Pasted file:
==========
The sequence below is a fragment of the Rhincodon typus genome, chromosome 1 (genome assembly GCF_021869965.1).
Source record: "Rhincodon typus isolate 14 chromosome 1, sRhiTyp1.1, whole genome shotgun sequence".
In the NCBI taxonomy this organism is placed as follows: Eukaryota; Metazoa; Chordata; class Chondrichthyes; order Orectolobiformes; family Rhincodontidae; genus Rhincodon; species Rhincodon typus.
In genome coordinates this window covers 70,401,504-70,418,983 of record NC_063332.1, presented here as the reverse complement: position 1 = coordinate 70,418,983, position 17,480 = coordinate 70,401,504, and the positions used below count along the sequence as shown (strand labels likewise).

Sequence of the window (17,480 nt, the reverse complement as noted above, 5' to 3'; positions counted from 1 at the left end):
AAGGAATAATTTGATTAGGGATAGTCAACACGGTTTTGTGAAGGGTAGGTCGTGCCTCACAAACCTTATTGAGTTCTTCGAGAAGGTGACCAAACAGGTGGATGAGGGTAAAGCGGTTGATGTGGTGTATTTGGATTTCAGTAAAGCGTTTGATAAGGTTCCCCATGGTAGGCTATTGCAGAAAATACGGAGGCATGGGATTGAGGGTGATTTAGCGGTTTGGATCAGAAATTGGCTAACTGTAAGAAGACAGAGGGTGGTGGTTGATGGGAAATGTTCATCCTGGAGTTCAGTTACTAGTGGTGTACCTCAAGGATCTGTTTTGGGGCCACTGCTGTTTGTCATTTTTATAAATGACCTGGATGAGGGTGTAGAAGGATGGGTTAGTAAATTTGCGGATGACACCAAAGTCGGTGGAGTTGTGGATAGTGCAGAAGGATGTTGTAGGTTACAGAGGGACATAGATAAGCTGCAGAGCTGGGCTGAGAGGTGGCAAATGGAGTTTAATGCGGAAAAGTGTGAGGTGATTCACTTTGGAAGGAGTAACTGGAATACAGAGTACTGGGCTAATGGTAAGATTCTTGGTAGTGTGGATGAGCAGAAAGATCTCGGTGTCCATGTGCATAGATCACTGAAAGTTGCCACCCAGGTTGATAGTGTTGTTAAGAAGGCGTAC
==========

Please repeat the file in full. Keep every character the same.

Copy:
The sequence below is a fragment of the Rhincodon typus genome, chromosome 1 (genome assembly GCF_021869965.1).
Source record: "Rhincodon typus isolate 14 chromosome 1, sRhiTyp1.1, whole genome shotgun sequence".
In the NCBI taxonomy this organism is placed as follows: Eukaryota; Metazoa; Chordata; class Chondrichthyes; order Orectolobiformes; family Rhincodontidae; genus Rhincodon; species Rhincodon typus.
In genome coordinates this window covers 70,401,504-70,418,983 of record NC_063332.1, presented here as the reverse complement: position 1 = coordinate 70,418,983, position 17,480 = coordinate 70,401,504, and the positions used below count along the sequence as shown (strand labels likewise).

Sequence of the window (17,480 nt, the reverse complement as noted above, 5' to 3'; positions counted from 1 at the left end):
AAGGAATAATTTGATTAGGGATAGTCAACACGGTTTTGTGAAGGGTAGGTCGTGCCTCACAAACCTTATTGAGTTCTTCGAGAAGGTGACCAAACAGGTGGATGAGGGTAAAGCGGTTGATGTGGTGTATTTGGATTTCAGTAAAGCGTTTGATAAGGTTCCCCATGGTAGGCTATTGCAGAAAATACGGAGGCATGGGATTGAGGGTGATTTAGCGGTTTGGATCAGAAATTGGCTAACTGTAAGAAGACAGAGGGTGGTGGTTGATGGGAAATGTTCATCCTGGAGTTCAGTTACTAGTGGTGTACCTCAAGGATCTGTTTTGGGGCCACTGCTGTTTGTCATTTTTATAAATGACCTGGATGAGGGTGTAGAAGGATGGGTTAGTAAATTTGCGGATGACACCAAAGTCGGTGGAGTTGTGGATAGTGCAGAAGGATGTTGTAGGTTACAGAGGGACATAGATAAGCTGCAGAGCTGGGCTGAGAGGTGGCAAATGGAGTTTAATGCGGAAAAGTGTGAGGTGATTCACTTTGGAAGGAGTAACTGGAATACAGAGTACTGGGCTAATGGTAAGATTCTTGGTAGTGTGGATGAGCAGAAAGATCTCGGTGTCCATGTGCATAGATCACTGAAAGTTGCCACCCAGGTTGATAGTGTTGTTAAGAAGGCGTAC